All of this is why I have been reluctant to talk too much about recruiting in the past few days and make a huge fuss about who has announced where and what school and what player has reportedly flip flopped. This has always been a part of the recruiting season, but it’s only going to get worse thanks to social media. And it’s going to be another one of those lessons that people never learn.

More than ever, this is why it has to be re-affirmed that “commitments” to college are all unofficial until the moment the recruits sign that letter of intent, which will start happening today. Only then will we actually know who is going where.

In the meantime, the recruits, a lot more savvy with the Internet than many of the writers covering them, will find new ways with the technology to troll them. And the writers will fall for it and keep feeding the athletes’ egos.

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My Disappointment in the Media and Where I Want to Take Rowdy Sports

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I find myself frequently re-watching the ESPN-produced movie “Pony Exce$$” about the SMU scandal of the 80s, and what stood out most to me in that movie was the talk about the huge media war going on between the Dallas Morning News and now-defunct Dallas Times Herald at that time. The intense battle for readership was what drove those reporters to dig up one of the biggest scandals in the history of college sports.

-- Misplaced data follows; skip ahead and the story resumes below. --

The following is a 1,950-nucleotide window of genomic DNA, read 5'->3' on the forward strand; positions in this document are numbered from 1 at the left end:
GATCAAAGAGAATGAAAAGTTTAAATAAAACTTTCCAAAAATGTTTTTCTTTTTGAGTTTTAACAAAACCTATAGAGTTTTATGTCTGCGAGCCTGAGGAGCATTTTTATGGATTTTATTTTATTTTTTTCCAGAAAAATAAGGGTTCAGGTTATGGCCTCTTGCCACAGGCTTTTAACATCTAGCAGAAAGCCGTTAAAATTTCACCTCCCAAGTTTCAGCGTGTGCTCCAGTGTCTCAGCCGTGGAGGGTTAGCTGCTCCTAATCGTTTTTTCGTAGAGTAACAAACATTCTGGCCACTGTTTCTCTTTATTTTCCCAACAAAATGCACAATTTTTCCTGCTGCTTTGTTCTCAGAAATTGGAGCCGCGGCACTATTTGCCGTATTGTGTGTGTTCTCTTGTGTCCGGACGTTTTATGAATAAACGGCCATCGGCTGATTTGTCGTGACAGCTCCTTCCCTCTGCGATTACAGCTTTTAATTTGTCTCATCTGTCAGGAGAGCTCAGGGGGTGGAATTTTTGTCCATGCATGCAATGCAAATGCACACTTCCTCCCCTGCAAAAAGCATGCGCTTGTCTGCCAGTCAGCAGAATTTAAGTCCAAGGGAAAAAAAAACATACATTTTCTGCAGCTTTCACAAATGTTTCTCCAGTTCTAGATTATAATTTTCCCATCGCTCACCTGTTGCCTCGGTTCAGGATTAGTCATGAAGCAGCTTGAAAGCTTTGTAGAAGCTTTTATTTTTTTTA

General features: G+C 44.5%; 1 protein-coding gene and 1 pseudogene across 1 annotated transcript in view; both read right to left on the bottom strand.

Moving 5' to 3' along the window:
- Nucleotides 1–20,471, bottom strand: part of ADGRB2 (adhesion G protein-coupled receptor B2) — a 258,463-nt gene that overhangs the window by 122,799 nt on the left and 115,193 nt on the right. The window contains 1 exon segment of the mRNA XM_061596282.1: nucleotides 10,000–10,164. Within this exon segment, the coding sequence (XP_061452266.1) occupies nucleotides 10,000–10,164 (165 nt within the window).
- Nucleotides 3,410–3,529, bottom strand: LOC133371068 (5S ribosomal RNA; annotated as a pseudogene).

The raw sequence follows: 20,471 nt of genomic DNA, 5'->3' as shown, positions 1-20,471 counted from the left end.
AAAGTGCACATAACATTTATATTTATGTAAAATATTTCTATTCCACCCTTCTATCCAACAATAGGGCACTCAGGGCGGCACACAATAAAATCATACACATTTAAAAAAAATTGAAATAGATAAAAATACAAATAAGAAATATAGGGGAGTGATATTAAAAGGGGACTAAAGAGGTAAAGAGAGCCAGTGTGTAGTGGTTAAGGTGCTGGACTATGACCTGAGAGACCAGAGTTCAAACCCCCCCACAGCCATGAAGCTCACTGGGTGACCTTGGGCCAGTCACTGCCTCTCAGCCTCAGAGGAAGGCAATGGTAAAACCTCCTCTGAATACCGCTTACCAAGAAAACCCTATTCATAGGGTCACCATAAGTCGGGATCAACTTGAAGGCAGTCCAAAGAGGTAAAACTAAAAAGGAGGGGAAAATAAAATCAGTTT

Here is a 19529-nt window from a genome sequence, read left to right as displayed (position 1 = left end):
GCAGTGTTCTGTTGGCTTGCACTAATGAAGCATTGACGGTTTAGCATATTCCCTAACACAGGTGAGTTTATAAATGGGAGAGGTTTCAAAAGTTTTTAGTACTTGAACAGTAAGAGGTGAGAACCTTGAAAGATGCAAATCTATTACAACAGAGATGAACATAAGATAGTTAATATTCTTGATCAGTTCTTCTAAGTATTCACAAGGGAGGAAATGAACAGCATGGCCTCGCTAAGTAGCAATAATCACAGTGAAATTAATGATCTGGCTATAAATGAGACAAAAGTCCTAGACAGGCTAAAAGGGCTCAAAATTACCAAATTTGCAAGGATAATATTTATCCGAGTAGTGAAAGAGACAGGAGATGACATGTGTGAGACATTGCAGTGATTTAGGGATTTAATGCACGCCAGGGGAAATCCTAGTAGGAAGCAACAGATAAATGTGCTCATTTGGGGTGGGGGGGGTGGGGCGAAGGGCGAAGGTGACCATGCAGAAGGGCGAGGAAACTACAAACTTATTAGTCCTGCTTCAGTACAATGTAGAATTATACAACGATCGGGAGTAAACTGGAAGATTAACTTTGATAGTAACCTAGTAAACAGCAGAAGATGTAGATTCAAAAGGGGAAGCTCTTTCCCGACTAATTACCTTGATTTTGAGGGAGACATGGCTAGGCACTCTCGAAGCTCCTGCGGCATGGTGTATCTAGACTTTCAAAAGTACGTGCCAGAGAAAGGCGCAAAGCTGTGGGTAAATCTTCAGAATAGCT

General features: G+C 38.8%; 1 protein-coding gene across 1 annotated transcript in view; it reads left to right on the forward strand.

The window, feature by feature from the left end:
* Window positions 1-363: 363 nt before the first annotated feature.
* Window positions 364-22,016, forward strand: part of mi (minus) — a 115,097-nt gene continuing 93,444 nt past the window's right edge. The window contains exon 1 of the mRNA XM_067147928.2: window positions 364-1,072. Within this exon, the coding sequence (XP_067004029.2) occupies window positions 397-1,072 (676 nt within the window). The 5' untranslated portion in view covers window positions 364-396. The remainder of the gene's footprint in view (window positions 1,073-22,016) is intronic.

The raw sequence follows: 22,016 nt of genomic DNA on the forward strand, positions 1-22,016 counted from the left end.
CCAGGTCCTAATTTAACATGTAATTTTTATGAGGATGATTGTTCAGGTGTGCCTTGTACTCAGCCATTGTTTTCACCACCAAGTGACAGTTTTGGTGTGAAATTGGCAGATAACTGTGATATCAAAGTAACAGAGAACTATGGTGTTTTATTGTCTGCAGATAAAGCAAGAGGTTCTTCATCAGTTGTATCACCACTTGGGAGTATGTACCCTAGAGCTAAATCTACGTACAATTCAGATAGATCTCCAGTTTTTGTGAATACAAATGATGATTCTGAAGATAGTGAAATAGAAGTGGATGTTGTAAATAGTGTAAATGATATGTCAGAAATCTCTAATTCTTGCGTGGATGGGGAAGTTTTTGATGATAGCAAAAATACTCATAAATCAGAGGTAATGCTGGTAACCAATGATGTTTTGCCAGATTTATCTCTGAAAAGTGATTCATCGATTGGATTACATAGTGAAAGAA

Nowadays, I doubt any newspaper in the area would put much effort into unearthing any athletic wrongdoing at the University Park campus or the three other major colleges in North Texas.

Does the Morning News or Fort Worth Star-Telegram even have a beat writer covering SMU and/or the other local college programs individually? Maybe, but I wouldn’t be surprised if they didn’t. There are unfortunately too many sports and teams that get complete ignorance from the local papers, relegated to maybe three inches of copy on page six without even a byline, if that at all.

Back nearly three decades ago, Richie Whitt got his start in the news because the Star-Telegram was so needing a beat writer to cover a fledgling indoor soccer team called the Dallas Sidekicks that they took his GREATLY stretched claim (OK, maybe it was a lie) that he knew that game at face value. Nowadays, I don’t think the S-T even has a beat writer for the Stars.